The final version of the tax bill struck by Congressional negotiators would continue to subsidize municipal bonds that help businesses to finance infrastructure projects such as airports and toll roads, dropping one provision that threatened to cut sales of tax-exempt debt by tens of billions of dollars starting next year.
The compromise legislation, hashed out by a committee of lawmakers from the Senate and House, would keep the tax preferred status for private activity bonds "that are used to finance valuable infrastructure projects," according to highlights of the final measure obtained by Bloomberg News.
The document doesn’t say if the legislation would stop sales of tax-exempt debt for refinancings known as advance refundings, another large segment of the market that was targeted by both the Senate and House bills. Nor does it specify whether the use of private activity bonds would be limited somehow.
The federal tax overhaul unleashed a potentially record-setting torrent of bond sales this month, with borrowers rushing to raise money in the $3.8 trillion municipal market before the end of the year. Investors have also been snapping up the securities, sending them to their biggest rally since 2011 earlier this month on speculation they would grow more valuable if Congress enacted measures that drastically reduced new sales.
The compromise bill eliminates the risk that Congress would do away with a large niche of the tax-exempt debt market that’s routinely tapped by hospitals, universities and corporations to finance infrastructure projects. While there’s no official figure for how many private activity bonds are issued each year, Moody’s Investors Service estimates that they accounted for about 25 percent to 35 percent of the $459 billion in municipal bonds sold in 2016.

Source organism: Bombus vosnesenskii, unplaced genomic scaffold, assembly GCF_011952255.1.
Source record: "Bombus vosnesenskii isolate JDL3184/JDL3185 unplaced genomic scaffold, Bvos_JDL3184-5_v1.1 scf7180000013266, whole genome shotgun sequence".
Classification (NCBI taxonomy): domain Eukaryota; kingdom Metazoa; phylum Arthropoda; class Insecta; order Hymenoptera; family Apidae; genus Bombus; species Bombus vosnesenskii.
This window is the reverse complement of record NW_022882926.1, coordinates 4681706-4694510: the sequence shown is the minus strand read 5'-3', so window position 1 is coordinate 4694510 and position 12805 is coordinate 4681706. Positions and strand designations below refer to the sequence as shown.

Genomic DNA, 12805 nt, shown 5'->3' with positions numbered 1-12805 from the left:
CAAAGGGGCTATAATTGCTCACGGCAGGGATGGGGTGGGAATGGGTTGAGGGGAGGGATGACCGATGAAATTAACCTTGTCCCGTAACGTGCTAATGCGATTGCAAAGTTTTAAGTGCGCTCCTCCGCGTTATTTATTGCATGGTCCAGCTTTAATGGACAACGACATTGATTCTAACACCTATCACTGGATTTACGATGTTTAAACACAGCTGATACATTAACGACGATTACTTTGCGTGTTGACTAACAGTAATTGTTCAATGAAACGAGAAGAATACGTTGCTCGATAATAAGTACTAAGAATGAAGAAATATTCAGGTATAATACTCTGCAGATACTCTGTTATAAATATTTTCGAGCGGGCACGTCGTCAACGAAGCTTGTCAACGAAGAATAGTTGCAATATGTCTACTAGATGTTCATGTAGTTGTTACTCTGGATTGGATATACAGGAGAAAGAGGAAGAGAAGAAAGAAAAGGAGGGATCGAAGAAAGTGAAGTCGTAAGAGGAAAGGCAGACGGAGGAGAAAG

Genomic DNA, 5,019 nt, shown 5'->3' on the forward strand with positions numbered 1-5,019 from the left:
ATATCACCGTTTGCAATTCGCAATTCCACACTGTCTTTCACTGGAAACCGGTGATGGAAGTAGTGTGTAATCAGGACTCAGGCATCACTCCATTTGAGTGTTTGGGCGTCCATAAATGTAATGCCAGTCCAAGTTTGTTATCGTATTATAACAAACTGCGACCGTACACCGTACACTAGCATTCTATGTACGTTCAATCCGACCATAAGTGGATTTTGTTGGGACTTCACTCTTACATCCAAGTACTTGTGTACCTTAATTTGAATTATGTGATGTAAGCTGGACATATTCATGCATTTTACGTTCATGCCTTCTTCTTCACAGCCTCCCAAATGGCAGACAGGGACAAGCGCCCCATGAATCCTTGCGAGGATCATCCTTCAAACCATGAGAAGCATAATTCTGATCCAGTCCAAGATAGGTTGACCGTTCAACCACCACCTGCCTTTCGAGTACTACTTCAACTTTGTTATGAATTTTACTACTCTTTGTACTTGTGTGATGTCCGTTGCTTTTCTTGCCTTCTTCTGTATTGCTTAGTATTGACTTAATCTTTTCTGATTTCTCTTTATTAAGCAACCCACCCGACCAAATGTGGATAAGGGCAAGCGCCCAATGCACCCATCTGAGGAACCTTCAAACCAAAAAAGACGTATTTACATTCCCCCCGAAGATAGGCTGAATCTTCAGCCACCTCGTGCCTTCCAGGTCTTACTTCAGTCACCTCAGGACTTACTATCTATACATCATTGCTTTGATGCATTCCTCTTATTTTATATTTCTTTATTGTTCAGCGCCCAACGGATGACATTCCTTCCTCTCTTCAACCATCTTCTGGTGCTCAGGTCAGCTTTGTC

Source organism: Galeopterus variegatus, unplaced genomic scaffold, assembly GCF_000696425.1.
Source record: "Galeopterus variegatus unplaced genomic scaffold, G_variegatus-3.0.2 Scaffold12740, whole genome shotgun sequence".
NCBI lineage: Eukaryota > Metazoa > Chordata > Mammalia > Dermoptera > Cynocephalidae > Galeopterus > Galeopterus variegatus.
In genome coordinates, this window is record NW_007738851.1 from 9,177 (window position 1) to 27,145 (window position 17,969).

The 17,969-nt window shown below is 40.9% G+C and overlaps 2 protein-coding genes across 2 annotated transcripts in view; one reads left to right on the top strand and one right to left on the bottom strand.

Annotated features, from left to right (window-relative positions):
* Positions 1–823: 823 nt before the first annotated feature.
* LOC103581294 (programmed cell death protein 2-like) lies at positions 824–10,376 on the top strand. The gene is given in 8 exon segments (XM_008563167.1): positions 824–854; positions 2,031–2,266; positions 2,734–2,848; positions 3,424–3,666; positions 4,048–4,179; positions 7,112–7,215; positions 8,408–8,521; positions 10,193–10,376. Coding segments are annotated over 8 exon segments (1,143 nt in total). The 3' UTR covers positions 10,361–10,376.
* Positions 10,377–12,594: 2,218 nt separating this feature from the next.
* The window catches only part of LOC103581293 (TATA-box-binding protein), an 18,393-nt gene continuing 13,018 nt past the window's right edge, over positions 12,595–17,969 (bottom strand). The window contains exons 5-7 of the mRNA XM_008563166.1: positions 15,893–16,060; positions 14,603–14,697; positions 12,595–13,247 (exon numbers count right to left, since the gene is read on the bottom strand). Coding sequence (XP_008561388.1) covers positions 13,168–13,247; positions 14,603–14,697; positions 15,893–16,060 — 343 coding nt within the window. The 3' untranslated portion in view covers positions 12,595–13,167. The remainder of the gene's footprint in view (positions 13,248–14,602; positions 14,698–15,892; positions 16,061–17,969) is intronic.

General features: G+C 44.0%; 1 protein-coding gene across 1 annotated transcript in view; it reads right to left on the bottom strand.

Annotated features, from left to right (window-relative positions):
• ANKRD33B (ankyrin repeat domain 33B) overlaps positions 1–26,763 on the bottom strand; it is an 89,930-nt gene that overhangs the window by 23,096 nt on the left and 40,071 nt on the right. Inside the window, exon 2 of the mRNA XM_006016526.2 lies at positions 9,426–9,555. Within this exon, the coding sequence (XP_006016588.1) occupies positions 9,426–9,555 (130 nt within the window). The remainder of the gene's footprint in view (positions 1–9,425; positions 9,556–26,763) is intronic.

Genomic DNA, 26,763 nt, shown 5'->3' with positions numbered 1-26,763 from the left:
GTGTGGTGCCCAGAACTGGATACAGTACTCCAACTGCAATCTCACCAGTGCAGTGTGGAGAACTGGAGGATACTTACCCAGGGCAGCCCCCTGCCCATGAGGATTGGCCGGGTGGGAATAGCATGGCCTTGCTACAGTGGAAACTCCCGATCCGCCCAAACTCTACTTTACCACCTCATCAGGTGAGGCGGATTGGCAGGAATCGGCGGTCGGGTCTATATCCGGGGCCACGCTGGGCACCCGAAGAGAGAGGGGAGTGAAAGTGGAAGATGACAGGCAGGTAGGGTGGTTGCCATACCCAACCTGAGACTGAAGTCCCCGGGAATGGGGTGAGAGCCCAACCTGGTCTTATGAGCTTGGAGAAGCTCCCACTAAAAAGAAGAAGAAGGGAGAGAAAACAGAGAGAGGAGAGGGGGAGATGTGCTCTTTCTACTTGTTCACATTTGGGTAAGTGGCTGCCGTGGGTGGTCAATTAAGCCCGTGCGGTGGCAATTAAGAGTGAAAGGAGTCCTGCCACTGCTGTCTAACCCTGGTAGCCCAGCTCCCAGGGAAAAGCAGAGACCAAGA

Both chambers of Congress now have to vote on the legislation before sending it to President Donald Trump for his signature.
Abolishing the tax exemption for PABs prompted an outcry from state and local government officials, who said it would increase the cost of public works and put the tax-cut legislation at odds with Trump’s stated goal of increasing spending on infrastructure.
Los Angeles World Airports, which runs LAX, would have had to choose between scaling back projects in its $14 billion modernization plan or finding $500 million in new revenue because of higher borrowing costs, Chief Financial Officer Ryan Yakubik said in a interview last month.
It would have also hurt charter schools, affordable housing developers and hospitals, among others. The loss of tax-exemption would have raised borrowing costs by 1 to 2 percentage points for small hospitals with a BBB rating or below, according to David Hammer, head of municipal bond portfolio management for Pacific Investment Management Co.